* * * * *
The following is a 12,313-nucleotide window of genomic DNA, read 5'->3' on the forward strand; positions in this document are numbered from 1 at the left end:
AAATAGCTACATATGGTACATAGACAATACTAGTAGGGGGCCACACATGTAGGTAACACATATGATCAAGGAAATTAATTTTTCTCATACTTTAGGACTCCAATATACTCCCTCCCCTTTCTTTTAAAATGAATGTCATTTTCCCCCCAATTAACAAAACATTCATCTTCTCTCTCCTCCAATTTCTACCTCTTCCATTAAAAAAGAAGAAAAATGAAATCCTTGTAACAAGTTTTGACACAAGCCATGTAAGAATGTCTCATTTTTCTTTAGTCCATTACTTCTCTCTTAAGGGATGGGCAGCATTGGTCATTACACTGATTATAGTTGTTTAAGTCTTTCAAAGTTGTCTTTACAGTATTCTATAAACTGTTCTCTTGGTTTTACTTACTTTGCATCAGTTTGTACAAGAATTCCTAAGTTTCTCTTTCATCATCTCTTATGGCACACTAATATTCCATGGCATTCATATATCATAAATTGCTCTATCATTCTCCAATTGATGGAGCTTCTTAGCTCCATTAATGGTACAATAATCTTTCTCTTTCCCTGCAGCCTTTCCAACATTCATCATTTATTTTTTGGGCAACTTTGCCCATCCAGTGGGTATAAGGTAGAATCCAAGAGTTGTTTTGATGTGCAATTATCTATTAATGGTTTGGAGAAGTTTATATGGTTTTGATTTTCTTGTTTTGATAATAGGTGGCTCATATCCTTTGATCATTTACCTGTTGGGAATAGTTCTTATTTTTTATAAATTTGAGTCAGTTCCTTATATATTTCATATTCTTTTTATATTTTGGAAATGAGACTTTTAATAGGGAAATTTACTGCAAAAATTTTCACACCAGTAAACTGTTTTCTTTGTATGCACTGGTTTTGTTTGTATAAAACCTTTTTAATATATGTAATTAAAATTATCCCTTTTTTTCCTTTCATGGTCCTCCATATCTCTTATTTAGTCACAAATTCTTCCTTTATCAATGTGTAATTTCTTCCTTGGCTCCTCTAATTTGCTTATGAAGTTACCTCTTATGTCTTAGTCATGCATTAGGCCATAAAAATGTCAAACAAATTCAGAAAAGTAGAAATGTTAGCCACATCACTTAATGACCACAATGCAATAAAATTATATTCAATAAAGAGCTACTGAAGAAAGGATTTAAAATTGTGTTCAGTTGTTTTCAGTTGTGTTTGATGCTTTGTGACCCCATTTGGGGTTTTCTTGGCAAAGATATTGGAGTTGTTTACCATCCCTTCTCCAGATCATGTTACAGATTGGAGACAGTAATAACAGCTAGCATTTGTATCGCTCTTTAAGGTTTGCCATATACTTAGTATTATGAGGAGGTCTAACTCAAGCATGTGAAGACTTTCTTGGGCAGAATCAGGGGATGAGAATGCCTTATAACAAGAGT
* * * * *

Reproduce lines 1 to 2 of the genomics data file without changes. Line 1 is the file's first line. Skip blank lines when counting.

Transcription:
The following is a 12,313-nucleotide window of genomic DNA, read 5'->3' on the forward strand; positions in this document are numbered from 1 at the left end:
AAATAGCTACATATGGTACATAGACAATACTAGTAGGGGGCCACACATGTAGGTAACACATATGATCAAGGAAATTAATTTTTCTCATACTTTAGGACTCCAATATACTCCCTCCCCTTTCTTTTAAAATGAATGTCATTTTCCCCCCAATTAACAAAACATTCATCTTCTCTCTCCTCCAATTTCTACCTCTTCCATTAAAAAAGAAGAAAAATGAAATCCTTGTAACAAGTTTTGACACAAGCCATGTAAGAATGTCTCATTTTTCTTTAGTCCATTACTTCTCTCTTAAGGGATGGGCAGCATTGGTCATTACACTGATTATAGTTGTTTAAGTCTTTCAAAGTTGTCTTTACAGTATTCTATAAACTGTTCTCTTGGTTTTACTTACTTTGCATCAGTTTGTACAAGAATTCCTAAGTTTCTCTTTCATCATCTCTTATGGCACACTAATATTCCATGGCATTCATATATCATAAATTGCTCTATCATTCTCCAATTGATGGAGCTTCTTAGCTCCATTAATGGTACAATAATCTTTCTCTTTCCCTGCAGCCTTTCCAACATTCATCATTTATTTTTTGGGCAACTTTGCCCATCCAGTGGGTATAAGGTAGAATCCAAGAGTTGTTTTGATGTGCAATTATCTATTAATGGTTTGGAGAAGTTTATATGGTTTTGATTTTCTTGTTTTGATAATAGGTGGCTCATATCCTTTGATCATTTACCTGTTGGGAATAGTTCTTATTTTTTATAAATTTGAGTCAGTTCCTTATATATTTCATATTCTTTTTATATTTTGGAAATGAGACTTTTAATAGGGAAATTTACTGCAAAAATTTTCACACCAGTAAACTGTTTTCTTTGTATGCACTGGTTTTGTTTGTATAAAACCTTTTTAATATATGTAATTAAAATTATCCCTTTTTTTCCTTTCATGGTCCTCCATATCTCTTATTTAGTCACAAATTCTTCCTTTATCAATGTGTAATTTCTTCCTTGGCTCCTCTAATTTGCTTATGAAGTTACCTCTTATGTCTTAGTCATGCATTAGGCCATAAAAATGTCAAACAAATTCAGAAAAGTAGAAATGTTAGCCACATCACTTAATGACCACAATGCAATAAAATTATATTCAATAAAGAGCTACTGAAGAAAGGATTTAAAATTGTGTTCAGTTGTTTTCAGTTGTGTTTGATGCTTTGTGACCCCATTTGGGGTTTTCTTGGCAAAGATATTGGAGTTGTTTACCATCCCTTCTCCAGATCATGTTACAGATTGGAGACAGTAATAACAGCTAGCATTTGTATCGCTCTTTAAGGTTTGCCATATACTTAGTATTATGAGGAGGTCTAACTCAAGCATGTGAAGACTTTCTTGGGCAGAATCAGGGGATGAGAATGCCTTATAACAAGAGT